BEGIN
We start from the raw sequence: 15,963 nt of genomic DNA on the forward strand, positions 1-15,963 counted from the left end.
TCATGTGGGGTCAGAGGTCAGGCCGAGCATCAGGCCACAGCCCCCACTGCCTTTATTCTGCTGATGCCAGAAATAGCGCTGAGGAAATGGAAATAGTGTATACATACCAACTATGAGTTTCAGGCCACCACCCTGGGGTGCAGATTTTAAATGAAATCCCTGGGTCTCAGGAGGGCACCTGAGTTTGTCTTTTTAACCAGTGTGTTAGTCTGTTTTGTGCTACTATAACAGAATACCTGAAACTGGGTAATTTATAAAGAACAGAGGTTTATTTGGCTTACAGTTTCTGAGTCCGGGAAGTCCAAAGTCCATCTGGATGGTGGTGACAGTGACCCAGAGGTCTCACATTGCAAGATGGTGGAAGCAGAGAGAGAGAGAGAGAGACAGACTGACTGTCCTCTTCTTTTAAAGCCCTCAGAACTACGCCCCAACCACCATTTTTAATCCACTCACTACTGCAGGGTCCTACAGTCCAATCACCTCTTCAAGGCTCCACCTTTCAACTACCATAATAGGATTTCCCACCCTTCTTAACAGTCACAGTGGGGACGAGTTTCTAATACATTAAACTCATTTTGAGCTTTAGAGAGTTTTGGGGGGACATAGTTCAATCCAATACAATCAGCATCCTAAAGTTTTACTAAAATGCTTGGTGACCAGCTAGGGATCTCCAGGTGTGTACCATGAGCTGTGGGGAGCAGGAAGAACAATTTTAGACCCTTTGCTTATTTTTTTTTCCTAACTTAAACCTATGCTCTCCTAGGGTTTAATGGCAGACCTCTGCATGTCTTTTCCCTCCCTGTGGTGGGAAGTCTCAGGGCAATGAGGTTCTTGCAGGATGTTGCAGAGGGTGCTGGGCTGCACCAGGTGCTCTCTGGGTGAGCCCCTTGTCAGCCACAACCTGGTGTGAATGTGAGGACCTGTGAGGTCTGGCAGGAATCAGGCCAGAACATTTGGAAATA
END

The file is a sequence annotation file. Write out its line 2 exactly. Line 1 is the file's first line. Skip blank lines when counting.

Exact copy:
TCATGTGGGGTCAGAGGTCAGGCCGAGCATCAGGCCACAGCCCCCACTGCCTTTATTCTGCTGATGCCAGAAATAGCGCTGAGGAAATGGAAATAGTGTATACATACCAACTATGAGTTTCAGGCCACCACCCTGGGGTGCAGATTTTAAATGAAATCCCTGGGTCTCAGGAGGGCACCTGAGTTTGTCTTTTTAACCAGTGTGTTAGTCTGTTTTGTGCTACTATAACAGAATACCTGAAACTGGGTAATTTATAAAGAACAGAGGTTTATTTGGCTTACAGTTTCTGAGTCCGGGAAGTCCAAAGTCCATCTGGATGGTGGTGACAGTGACCCAGAGGTCTCACATTGCAAGATGGTGGAAGCAGAGAGAGAGAGAGAGAGACAGACTGACTGTCCTCTTCTTTTAAAGCCCTCAGAACTACGCCCCAACCACCATTTTTAATCCACTCACTACTGCAGGGTCCTACAGTCCAATCACCTCTTCAAGGCTCCACCTTTCAACTACCATAATAGGATTTCCCACCCTTCTTAACAGTCACAGTGGGGACGAGTTTCTAATACATTAAACTCATTTTGAGCTTTAGAGAGTTTTGGGGGGACATAGTTCAATCCAATACAATCAGCATCCTAAAGTTTTACTAAAATGCTTGGTGACCAGCTAGGGATCTCCAGGTGTGTACCATGAGCTGTGGGGAGCAGGAAGAACAATTTTAGACCCTTTGCTTATTTTTTTTTCCTAACTTAAACCTATGCTCTCCTAGGGTTTAATGGCAGACCTCTGCATGTCTTTTCCCTCCCTGTGGTGGGAAGTCTCAGGGCAATGAGGTTCTTGCAGGATGTTGCAGAGGGTGCTGGGCTGCACCAGGTGCTCTCTGGGTGAGCCCCTTGTCAGCCACAACCTGGTGTGAATGTGAGGACCTGTGAGGTCTGGCAGGAATCAGGCCAGAACATTTGGAAATA